It may come as a surprise that there are actually several benefits to stress. It’s a fact that you won’t get through high level, competitive athletics without stress. To start, its important to distinguish the different types.
Chronic stress can wreak havoc on the body and immune system. This type of stress needs to be managed. If you’re curious about stress management for athletes, check out my case study.
On the other hand, there’s eustress – a positive form of stress. Eustress is defined as any stress that motivates an individual towards optimal performance or health. It is very commonly experienced at practice when going through hard work.
There is also acute stress, which is a really high level of frustration if you’re trying to learn a new skill such as a drill or exercise. Another example is having difficulty getting along with a coach or teammate. Its crucial that acute stress is managed so it does not become chronic stress.
Here are four ways stress allows you to develop as an athlete:
1. Requires You To Get Stronger
Stress is necessary to build muscle. For example, to build muscle through weight lifting, you need to tear it down and rebuild it to get stronger.
2. Teaches Resilience
Moderate to acute levels of stress teaches resilience. The skill of being able to bounce back when things get tough only develops when faced with adverse conditions. You need to experience stress in order to know how to efficiently deal with stress when it arrises.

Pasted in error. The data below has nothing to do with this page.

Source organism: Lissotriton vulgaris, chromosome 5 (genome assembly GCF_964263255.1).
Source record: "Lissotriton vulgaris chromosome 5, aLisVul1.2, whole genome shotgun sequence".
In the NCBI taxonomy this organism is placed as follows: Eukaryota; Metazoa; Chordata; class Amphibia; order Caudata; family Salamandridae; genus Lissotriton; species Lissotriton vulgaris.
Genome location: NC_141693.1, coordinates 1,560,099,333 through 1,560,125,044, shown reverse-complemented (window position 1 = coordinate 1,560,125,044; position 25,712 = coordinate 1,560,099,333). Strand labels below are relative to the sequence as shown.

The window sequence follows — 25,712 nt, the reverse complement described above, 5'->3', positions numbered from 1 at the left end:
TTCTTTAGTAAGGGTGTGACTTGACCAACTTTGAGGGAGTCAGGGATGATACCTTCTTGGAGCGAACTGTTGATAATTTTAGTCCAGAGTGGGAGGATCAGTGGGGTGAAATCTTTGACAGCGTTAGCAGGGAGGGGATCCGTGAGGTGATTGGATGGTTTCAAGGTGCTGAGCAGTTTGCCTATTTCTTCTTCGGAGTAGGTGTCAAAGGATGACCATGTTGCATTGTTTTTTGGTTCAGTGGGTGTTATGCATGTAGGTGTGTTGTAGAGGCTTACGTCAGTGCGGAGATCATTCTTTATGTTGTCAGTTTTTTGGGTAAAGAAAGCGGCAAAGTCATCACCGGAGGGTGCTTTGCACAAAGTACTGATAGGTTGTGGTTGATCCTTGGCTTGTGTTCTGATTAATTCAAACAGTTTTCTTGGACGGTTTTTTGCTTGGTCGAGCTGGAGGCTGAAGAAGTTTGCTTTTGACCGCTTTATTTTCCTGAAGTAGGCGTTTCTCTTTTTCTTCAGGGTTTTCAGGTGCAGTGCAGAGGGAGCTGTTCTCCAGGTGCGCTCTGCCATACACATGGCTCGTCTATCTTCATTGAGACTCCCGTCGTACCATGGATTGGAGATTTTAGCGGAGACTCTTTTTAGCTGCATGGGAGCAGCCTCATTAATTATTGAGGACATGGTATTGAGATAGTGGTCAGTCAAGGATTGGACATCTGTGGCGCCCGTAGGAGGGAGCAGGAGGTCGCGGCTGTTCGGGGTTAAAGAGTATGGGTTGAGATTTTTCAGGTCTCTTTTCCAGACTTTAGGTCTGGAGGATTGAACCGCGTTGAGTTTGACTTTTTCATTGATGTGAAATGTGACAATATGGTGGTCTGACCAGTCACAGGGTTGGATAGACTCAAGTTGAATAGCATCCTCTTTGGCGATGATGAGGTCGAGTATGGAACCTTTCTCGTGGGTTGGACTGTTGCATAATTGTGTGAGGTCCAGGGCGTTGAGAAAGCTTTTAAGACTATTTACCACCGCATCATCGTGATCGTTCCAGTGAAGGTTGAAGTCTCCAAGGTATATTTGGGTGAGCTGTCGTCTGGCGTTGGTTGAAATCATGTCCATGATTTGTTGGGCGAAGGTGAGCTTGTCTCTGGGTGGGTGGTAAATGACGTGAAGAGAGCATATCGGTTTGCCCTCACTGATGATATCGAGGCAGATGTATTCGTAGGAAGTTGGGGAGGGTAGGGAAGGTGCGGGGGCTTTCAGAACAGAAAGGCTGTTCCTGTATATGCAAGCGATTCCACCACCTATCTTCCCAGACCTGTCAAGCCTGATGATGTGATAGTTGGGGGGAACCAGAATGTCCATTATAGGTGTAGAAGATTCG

3. Increases Intensity
The increased intensity that comes with stress helps us to see the other side of it. It helps us to work at a higher level until we learn the new skill or exercise we’re working towards.
4. Counterbalances Joy
Stress is the counterbalance to joy. In your sport, you have a vision of what you want to accomplish. When you take the steps and finally reach that vision, joy can only be experienced if you went through the hardships along the way. You can’t have one without the other.
Embrace the stress! Understand that certain types of stress can benefit you in the long run but take extra caution to manage chronic and acute stress. Finally, be willing to get out and work hard every day!
Contact Erika Westhoff Performance for personalized advice on how to leverage stress to improve performance.
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